It's not appropriate to blame the tigers. From their perspective, these humans have encroached into their territory are now competing with them for food. Can't blame the humans either, their fields are now underwater and they've got to feed their families.
Imagine how many other animal-human conflicts, like this one, climate change is spawning. I wonder how we are going to respond? Hopefully we won't get caught up in an "us or them" mind-set. It would be a great tragedy if the Royal Bengal tiger population is decimated because we humans couldn't find an alternative solution. In the case of the Sunderband tigers, one alternative would be to relocate the farmers - give them land somewhere else so that both communities could carry on enjoying existing.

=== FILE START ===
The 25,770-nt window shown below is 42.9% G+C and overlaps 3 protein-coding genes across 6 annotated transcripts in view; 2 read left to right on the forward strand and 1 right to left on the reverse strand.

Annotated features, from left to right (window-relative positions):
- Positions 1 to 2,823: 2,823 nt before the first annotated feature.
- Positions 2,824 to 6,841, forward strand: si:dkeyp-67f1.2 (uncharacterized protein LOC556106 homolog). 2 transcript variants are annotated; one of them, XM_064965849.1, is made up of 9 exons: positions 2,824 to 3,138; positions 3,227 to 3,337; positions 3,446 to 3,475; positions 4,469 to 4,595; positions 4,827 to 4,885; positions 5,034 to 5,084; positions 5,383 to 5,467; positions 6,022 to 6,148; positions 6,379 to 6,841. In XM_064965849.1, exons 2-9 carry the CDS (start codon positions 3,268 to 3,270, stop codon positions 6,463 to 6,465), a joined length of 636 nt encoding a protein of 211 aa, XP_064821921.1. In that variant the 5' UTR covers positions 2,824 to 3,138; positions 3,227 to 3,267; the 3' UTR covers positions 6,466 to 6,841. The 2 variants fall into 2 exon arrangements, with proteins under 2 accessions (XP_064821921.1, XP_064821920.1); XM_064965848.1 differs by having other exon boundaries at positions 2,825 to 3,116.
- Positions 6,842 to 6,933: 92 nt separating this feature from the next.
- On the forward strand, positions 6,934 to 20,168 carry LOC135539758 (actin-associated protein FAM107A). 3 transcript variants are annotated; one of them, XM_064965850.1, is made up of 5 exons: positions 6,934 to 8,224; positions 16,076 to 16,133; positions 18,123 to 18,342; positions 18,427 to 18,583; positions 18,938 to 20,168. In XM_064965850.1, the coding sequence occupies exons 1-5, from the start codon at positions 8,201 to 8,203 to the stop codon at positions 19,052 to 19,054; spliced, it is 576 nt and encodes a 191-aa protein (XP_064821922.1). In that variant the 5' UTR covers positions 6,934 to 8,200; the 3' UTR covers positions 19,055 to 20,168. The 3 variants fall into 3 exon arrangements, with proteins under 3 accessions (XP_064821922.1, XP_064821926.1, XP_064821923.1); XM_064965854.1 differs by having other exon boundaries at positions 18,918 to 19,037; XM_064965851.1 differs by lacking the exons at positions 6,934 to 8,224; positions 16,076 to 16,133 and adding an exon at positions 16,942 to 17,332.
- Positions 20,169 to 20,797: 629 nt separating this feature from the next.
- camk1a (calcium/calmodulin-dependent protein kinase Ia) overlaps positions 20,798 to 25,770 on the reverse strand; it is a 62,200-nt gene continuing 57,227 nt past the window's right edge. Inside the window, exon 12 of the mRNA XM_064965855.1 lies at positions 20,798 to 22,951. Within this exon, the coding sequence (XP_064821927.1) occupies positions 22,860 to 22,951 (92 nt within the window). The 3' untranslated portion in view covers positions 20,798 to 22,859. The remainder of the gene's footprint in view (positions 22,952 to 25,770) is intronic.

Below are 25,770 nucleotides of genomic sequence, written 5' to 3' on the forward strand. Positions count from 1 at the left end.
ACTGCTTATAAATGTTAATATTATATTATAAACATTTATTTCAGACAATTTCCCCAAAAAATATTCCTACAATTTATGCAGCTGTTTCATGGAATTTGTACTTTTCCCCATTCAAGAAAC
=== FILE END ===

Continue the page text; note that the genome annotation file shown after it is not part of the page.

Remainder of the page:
This situation makes me realise how ill-prepared we really are for dealing with the practicalities of climate change. For example, if the Gulf Stream turns-off, which is looking likely, most of Europe, Canada and a large proportion of the USA will be plunged into an ice-age. Our notions of nationality and ownership are going to have to be seriously revised as we open our minds, hearts and borders to the millions of people who will be permanently displaced. "Us or them" just doesn't cut it! I hope we're up to it.